The answer is anything but simple. "The Food and Drug Administration doesn't have many approved marketing claims; they have strict regulations and rules on nutrient content claims, which characterize the level of a nutrient in a food,” says food scientist and chemical engineer Erin, also known as the Food Science Babe on social media. “Saying a product cures a disease or illness is illegal because it's not a drug, but then you have marketing claims that are technically factual [and allowed] but also misleading.”
Some marketing claims are intended to ignite fear in consumers, despite the various regulations in place to ensure food safety. “Deceptive marketing claims can feed into movements like 'clean eating' that are not science-based arguments,” Erin adds. “At the end of the day, companies are just trying to get you to buy their product.”
With all that said, what is the actual meaning of these popular marketing claims? Let’s see what a food scientist has to say.
What three food marketing claims actually mean, according to a food scientist
1. "No added hormones"
If you’re looking to limit your intake of hormones through animal products, then you may look for products without added hormones. Erin says this marketing claim is slightly deceptive. “You’ll find meat products are marketed as ‘no added hormones’, which is very true and factual, but at the same time, adding hormones in [certain] animal products has not been allowed since the 1950s,” she adds. It's true: The USDA has prohibited the use of hormones in organic and conventional poultry for decades, while a handful of natural and synthetic hormones have been approved to use in beef, cattle, and sheep. It’s also important to note that the list of approved natural and synthetic hormones have been proven to be safe for people to eat and to not harm the treated animal or negatively impact the environment.
Even so, you’ll find various poultry products being marketed to appeal to consumers looking to limit their intake of hormones. There’s no harm in marketing animal products as such, but Erin says the claim can confuse consumers by implying that other poultry has added hormones. It doesn't, which is why companies using the label “no added hormones” must include an asterisk or disclaimer that explicitly states “Federal regulations prohibit the use of hormones.” However, the phrase can be used on the label of beef and pork products, so long as the producer submits sufficient documentation to the USDA stating that no hormones were used in raising the animals.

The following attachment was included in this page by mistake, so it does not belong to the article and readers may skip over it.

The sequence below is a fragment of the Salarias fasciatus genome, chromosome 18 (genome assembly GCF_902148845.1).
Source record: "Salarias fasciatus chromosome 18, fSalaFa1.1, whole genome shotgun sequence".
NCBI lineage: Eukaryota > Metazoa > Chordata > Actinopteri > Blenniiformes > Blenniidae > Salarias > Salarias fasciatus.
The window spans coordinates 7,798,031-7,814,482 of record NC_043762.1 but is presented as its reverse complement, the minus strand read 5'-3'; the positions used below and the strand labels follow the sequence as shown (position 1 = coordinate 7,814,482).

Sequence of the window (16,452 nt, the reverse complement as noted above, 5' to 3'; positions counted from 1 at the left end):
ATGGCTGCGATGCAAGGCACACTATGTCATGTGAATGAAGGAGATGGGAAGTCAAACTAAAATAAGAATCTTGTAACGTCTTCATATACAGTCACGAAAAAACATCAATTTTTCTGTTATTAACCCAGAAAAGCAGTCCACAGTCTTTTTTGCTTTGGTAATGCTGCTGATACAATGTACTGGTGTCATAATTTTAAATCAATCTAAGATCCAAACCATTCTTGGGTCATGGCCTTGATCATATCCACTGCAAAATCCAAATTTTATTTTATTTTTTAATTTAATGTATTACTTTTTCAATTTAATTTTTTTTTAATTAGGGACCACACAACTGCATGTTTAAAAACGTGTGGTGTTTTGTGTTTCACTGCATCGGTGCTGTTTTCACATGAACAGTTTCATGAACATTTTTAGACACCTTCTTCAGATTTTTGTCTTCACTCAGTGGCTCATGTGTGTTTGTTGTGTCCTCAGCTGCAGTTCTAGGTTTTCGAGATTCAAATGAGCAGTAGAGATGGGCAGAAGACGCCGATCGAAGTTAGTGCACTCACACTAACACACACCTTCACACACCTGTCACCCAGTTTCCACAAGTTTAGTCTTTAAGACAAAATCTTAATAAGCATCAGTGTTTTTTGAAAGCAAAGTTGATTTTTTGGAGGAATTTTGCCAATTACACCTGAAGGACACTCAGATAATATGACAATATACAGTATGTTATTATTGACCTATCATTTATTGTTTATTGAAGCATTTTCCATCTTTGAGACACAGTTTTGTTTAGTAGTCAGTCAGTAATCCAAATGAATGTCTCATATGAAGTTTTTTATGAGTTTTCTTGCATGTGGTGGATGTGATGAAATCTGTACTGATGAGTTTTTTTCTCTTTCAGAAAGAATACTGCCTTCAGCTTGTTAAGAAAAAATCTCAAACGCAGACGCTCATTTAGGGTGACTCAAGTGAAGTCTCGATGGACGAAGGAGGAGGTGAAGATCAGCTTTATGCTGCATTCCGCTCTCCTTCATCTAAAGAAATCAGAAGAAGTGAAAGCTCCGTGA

2. No antibiotics
More consumers have been demanding animal products free from antibiotics due to growing concerns around consuming antibiotic residue, the environment, animal welfare, and overall food safety. But the chance of consuming antibiotics through animals is slim. “Even if an animal is given antibiotics throughout its lifetime, there are very strict regulations on withholding periods so the medicine can get out of their system,” Erin says. “Animal products are [also] tested to make sure there's no antibiotic residues before it's sold — if there are, then it has to be thrown out.”
So is including the label “no antibiotics” misleading? According to Erin, it depends. On one hand, this label can distinguish animal products that were never administered antibiotics. On the other, Erin says, “this claim can often lead to an assumption that if a package doesn't say that, then the product has antibiotics in it.” (Again, food in the market does not have antibiotic residue.) However, if you’re looking to buy meat products that were never provided with antibiotics, then you can look for products with the “no antibiotics added” label.
3. No artificial ingredients
Artificial ingredients are man-made ingredients used to enhance the look and taste of certain food items. Concerns over the effect of artificial ingredients have grown over the years, prompting many companies to feature the “no artificial ingredients” label on their packaging to stand out from other options. However, Erin notes the term “artificial ingredient” isn’t defined (or regulated) by the FDA, unless describing flavoring in products. Aside from that, she says this claim doesn’t really tell you anything about the product.
“There are a lot of things that are natural that are very harmful, so just saying something is natural doesn't mean that it's safer or more nutritious,” she adds. She also pointed out how including this marketing claim often perpetuates the idea that something being artificial is bad, when food additives are constantly regulated by various federal authorities to ensure that foods are safe to eat and are accurately labeled. For that reason, she advises not to worry too much about man-made or natural additives in food products, unless you’re allergic or can’t tolerate them well.
How to think about marketing claims
Erin says that relying on marketing claims is unnecessary. “Don’t pay too much attention to labels on the front other than what it is, what the flavor is, what the actual product is, if you're interested in the nutritional content of it,” she advises. “Look at the nutrition panel, look at the ingredients—but as far as the front of the package is concerned, it is just all marketing. Buy what you like and what you have access to.”
If you’re concerned about the food supply chain in the United States, Erin affirms that there are various rules and regulations in place to ensure our food supply is safe. “People get caught up in additives and ingredients and being told it's toxic, but in reality, the food safety issues in our food supply have to do with things like Salmonella, Listeria, and E. coli.,” she adds. “It’s understandable to feel concerned about what you consume, but our food supply is very safe.” Moral of the story: Just buy what makes you happy, what you can afford, and what ultimately feeds your soul.
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